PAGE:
Heat sealing for bakery packaging applications
For bakery products, such as cupcakes, Syntegon Technology is presenting an all-round packaging system, featuring the direct depositing pull-nose distribution station, the new Pack Feeder 4 and the Pack 403 horizontal flow wrapper. The latter is also equipped with the paper-ON-form retrofit kit to flow-wrap cupcakes in paper.
Unlike the bar system, the Pack 403 uses heat sealing combined with the paper forming unit. This provides tight seals, even with highly insulating paper materials. Once flow wrapped, the Paloma robotic pick and place solution arranges the cupcakes for the downstream tray-forming equipment. The bakery system is completed by the new Kliklok ACE carton former.
High-speed packaging for cookies and crackers
Syntegon will further demonstrate its compact, high-speed solution for tight packs with fully recyclable mono-material films for cookies and crackers packaging. The Sigpack HCS flow wrapper is equipped with the latest amplified heat sealing (AHS) technology and due to extended sealing times, the flow wrapper can process a large variety of films at high speeds. Applying heat to the film guarantees tight packs, with materials ranging from multi-layer films to fully recyclable mono-materials.
In terms of product handling, the system includes the new Sigpack FGMT (FGM-Turbo) measuring solution, which adjusts formats on the HMI “at the push of a button,” Syntegon boasts. In the last step, the Kliklok MEC endload cartoner is seamlessly integrated into the system and is highly flexible in terms of carton styles and sizes. It offers tool-less changeovers, a stainless steel execution and optimal operator access. The Kliklok MEC also processes cardboard with a high proportion of recycled material.
Pharmaceutical packaging innovation
Outside of the bakery world, Syntegon will also showcase its new technologies for liquid pharmaceutical processing. Whether syringes, vials or cartridges, pharmaceutical manufacturers can select the different modules individually with Syntegon’s new Flexible Filling Portfolio, which is a configurable, modular machine concept for processing small and medium batches.
“We see a clear trend in the market to more flexible machines with lower output. This is driven by new biotech drugs, which are more specific and personalized than in the past, and leads to smaller batch sizes and higher value per container. It is a clear goal of Syntegon to supply this market segment with our new Flexible Filling Portfolio,” König affirms.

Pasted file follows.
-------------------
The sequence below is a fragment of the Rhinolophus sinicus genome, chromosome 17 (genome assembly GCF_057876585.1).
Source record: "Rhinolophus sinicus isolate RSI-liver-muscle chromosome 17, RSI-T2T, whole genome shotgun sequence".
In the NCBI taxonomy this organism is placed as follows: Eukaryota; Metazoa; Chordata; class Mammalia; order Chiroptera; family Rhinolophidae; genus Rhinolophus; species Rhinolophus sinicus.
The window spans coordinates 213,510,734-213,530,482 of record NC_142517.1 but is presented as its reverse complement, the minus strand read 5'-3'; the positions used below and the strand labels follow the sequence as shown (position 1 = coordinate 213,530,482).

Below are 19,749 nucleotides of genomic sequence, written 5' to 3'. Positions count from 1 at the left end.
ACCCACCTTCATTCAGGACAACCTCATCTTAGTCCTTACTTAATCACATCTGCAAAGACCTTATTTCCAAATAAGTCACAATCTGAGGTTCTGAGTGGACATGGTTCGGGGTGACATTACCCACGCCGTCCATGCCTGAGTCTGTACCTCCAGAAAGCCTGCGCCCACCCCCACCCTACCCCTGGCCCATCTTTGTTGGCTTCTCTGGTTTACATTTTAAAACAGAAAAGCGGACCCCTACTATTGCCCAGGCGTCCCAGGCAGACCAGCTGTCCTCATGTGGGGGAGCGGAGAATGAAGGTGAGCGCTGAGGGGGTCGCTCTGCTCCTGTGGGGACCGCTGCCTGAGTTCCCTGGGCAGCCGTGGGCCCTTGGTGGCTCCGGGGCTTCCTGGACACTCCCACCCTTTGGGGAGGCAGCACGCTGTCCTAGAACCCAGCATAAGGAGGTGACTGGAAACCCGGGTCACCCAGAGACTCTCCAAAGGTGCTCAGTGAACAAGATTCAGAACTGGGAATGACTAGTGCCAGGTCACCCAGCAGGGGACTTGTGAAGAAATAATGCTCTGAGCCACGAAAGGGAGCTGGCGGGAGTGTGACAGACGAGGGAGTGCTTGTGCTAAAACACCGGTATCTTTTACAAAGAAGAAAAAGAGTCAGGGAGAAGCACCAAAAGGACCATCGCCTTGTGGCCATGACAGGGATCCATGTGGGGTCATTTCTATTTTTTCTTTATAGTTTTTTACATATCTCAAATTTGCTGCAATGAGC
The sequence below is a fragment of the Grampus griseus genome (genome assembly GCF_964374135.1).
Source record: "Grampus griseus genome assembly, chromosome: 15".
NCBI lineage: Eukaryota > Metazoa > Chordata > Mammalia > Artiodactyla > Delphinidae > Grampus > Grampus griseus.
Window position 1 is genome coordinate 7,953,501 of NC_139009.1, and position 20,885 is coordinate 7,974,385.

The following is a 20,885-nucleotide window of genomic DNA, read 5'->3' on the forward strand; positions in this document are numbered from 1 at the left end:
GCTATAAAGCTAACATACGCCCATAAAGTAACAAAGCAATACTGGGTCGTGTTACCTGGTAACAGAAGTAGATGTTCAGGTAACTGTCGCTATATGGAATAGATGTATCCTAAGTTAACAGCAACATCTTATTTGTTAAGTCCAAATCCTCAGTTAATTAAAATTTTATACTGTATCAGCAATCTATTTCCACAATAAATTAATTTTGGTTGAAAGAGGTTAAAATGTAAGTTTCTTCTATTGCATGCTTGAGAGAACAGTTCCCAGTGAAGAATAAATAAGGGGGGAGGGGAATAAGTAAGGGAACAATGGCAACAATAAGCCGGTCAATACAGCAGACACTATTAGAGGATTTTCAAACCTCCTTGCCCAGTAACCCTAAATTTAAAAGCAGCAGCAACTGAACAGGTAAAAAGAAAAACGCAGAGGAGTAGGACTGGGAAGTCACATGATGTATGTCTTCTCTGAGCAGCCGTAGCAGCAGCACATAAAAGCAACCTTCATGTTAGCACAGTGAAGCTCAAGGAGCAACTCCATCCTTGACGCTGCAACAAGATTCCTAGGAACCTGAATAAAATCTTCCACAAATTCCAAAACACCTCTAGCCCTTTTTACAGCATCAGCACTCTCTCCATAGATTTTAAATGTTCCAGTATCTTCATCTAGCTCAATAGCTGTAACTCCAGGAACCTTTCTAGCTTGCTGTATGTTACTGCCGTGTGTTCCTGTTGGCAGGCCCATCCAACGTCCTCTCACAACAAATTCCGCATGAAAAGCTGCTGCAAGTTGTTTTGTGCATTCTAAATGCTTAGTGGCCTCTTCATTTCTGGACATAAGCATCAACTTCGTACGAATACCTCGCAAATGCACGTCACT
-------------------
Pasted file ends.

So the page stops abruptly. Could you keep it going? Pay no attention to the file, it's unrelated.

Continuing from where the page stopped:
Responding to data protection demands, the Syntegon SODA system provides primary packaging materials with a unique data matrix code to ensure traceability throughout the entire manufacturing process. The codes are scanned by cameras that can be used to equip and retrofit filling and closing machines such as the ALF 5000 as well as upstream and downstream equipment.
Syntegon will also be using artificial intelligence (AI) for visual inspections. “In visual inspection, there is a constant challenge to optimize inspection results, especially for products that are difficult to inspect, such as highly viscous parenteral solutions, lyophilized products or complex pack styles like double-chamber syringes,” König explains. The main advantages of AI include higher speeds, a more stable process due to reproducibility and more consistent results caused by fatigue or emotional effects.
In a bid to shorten the length of the production line, the new version of the FLK 9000 piston filling machine will also be on display. This monobloc solution consists of the linear FLK filling and the rotary VRM capping machine for liquid pharmaceutical and cosmetic filling. The newly developed three-axis drive for the FLK’s filling pipe carrier ensures the bottles are now continuously filled, before being capped in the synchronously running VRM capping machine.
While this novel way to market company innovation is “new for us as well as for the market,” König concludes that: “The virtual show offers us the same benefits as a brick-and-mortar trade show. We can meet with customers, conduct business, arrange meetings and hold presentations on market trends and customers’ needs.”
By: Anni Schleicher
Source: Food Ingredients First